According to the National Safety Council, there are nine deaths each day attributed to distracted driving. While many people associate distracted driving with the use of cellphones, there are many distractions that drivers may have to deal with on a regular basis. For example, simply changing a radio station or eating while a vehicle is moving could take a person’s focus off of the road.
The use of artificial intelligence could make it possible to keep people focused on the road while they are driving. Such tools may be able to counteract the negative impacts of manual, cognitive and visual distractions. Already, automakers are required to have emergency brake and forward-collision warning systems installed in all new vehicles by 2020. If artificial intelligence is found to be successful in curbing distracted driving, it may have to be used in future vehicles as well.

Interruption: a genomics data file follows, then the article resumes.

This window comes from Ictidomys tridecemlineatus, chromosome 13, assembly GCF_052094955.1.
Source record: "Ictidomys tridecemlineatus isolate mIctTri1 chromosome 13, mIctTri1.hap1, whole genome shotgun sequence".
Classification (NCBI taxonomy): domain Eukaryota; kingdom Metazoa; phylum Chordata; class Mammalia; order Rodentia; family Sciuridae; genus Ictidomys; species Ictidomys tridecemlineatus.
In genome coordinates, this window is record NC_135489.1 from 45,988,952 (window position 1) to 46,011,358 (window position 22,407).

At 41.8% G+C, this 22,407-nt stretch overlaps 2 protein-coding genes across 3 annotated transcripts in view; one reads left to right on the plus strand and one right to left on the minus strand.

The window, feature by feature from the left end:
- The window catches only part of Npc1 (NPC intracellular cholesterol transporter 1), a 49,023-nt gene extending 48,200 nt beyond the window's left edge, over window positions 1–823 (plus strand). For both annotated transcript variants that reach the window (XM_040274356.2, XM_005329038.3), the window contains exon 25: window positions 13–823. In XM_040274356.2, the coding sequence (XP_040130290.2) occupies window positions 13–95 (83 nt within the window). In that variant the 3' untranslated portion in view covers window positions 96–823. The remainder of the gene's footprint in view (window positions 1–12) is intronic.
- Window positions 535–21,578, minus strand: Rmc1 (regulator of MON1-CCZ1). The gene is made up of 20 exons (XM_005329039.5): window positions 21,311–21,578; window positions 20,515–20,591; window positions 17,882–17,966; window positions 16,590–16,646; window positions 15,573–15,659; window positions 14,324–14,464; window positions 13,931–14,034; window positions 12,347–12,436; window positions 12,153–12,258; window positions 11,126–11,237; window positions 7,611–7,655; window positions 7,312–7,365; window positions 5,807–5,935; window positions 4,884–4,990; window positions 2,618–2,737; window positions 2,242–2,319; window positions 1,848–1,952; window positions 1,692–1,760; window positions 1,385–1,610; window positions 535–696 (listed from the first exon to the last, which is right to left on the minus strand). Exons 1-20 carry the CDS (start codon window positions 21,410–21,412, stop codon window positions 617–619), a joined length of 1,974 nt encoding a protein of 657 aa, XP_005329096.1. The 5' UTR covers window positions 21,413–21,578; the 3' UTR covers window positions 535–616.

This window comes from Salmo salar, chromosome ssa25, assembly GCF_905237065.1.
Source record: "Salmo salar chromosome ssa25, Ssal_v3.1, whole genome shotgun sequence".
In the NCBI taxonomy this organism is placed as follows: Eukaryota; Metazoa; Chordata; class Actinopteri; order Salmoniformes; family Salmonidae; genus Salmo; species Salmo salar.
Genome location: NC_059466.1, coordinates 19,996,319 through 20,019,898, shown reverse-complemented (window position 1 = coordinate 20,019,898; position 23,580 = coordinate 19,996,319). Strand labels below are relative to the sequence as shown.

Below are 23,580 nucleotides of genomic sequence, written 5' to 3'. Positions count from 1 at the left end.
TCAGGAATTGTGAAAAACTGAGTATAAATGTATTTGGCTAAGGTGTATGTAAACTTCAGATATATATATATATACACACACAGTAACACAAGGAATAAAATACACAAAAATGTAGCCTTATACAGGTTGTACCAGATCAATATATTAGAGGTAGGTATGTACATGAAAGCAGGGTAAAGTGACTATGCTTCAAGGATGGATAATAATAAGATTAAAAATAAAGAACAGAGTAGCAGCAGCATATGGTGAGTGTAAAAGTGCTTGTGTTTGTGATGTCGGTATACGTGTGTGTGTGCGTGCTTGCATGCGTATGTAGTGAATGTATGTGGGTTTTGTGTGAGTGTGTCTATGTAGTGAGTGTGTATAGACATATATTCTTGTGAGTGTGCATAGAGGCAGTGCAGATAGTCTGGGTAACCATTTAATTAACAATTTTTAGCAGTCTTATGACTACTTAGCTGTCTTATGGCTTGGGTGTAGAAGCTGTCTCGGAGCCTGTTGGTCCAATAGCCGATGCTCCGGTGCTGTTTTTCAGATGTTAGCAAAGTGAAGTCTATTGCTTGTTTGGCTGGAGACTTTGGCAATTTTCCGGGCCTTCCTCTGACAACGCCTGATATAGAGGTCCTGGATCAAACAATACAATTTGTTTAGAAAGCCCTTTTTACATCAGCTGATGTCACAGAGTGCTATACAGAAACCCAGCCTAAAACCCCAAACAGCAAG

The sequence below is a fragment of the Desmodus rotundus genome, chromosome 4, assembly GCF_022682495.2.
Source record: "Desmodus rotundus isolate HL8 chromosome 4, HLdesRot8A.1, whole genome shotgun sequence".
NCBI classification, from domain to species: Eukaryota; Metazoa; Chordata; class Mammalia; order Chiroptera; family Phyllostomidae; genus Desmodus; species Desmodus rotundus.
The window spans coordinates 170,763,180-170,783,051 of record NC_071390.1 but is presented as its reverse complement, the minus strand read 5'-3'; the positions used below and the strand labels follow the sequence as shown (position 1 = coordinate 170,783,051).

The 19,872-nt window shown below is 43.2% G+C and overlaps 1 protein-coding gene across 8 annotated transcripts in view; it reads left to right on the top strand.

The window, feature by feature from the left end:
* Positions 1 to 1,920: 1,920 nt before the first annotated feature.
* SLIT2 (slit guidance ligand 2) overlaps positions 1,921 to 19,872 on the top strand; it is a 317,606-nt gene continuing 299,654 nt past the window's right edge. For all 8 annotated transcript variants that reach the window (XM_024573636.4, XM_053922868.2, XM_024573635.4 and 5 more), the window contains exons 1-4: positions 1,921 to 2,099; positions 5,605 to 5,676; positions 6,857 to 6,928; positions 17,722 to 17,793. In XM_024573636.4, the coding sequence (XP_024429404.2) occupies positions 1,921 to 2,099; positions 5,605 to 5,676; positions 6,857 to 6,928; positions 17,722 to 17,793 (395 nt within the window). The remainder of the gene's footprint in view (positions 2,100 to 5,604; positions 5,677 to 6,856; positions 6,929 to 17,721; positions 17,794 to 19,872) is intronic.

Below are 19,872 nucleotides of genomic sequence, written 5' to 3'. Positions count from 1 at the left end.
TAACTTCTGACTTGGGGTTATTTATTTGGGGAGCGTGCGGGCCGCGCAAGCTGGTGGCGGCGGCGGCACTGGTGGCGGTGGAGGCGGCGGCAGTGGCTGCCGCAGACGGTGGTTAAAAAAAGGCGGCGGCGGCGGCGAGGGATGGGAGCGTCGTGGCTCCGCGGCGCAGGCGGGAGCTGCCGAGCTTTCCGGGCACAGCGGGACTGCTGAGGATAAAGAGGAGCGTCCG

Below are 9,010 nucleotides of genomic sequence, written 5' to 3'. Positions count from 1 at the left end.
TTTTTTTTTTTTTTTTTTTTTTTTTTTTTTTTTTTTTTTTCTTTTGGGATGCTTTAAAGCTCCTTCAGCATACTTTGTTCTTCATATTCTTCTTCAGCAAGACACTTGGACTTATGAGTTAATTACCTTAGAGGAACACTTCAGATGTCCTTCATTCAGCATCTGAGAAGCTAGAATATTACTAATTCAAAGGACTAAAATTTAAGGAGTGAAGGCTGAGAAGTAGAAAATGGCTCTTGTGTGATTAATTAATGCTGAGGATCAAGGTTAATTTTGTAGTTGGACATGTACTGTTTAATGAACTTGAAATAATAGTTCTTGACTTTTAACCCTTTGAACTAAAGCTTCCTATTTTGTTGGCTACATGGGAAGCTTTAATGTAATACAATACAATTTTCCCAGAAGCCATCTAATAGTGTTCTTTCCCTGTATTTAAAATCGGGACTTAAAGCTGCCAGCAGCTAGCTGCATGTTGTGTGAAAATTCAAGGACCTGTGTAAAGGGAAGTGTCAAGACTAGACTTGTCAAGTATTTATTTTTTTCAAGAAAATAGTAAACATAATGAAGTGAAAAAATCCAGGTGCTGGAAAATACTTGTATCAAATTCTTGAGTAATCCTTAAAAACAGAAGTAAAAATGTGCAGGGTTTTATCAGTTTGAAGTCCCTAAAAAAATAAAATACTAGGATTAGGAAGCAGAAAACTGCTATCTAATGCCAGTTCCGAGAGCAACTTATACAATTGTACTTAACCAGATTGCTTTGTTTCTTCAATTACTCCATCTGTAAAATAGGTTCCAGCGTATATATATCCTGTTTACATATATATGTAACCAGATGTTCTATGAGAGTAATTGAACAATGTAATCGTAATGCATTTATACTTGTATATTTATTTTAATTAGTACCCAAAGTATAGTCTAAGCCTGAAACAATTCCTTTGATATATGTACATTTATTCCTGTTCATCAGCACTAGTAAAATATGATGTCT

According to one 2016 study, 60% of participants said that they used their cellphones while driving at least one time. Furthermore, 50% said that they read or sent text messages while their vehicles were in motion. These numbers are in spite of a wide range of advertisements and warnings about the dangers of driving while distracted. Each year, distracted driving costs the United States economy $40 million, and that is only $4 million less than the annual economic losses attributed to DUIs.
A car accident may result in catastrophic injuries such as broken bones, concussions or lacerations. These injuries may make it difficult or impossible to go to work or take part in other activities. Those who are hurt by negligent drivers may be able to recoup the cost of medical bills or earnings lost because of another person’s negligence. Multiple parties might be liable for paying damages in some cases.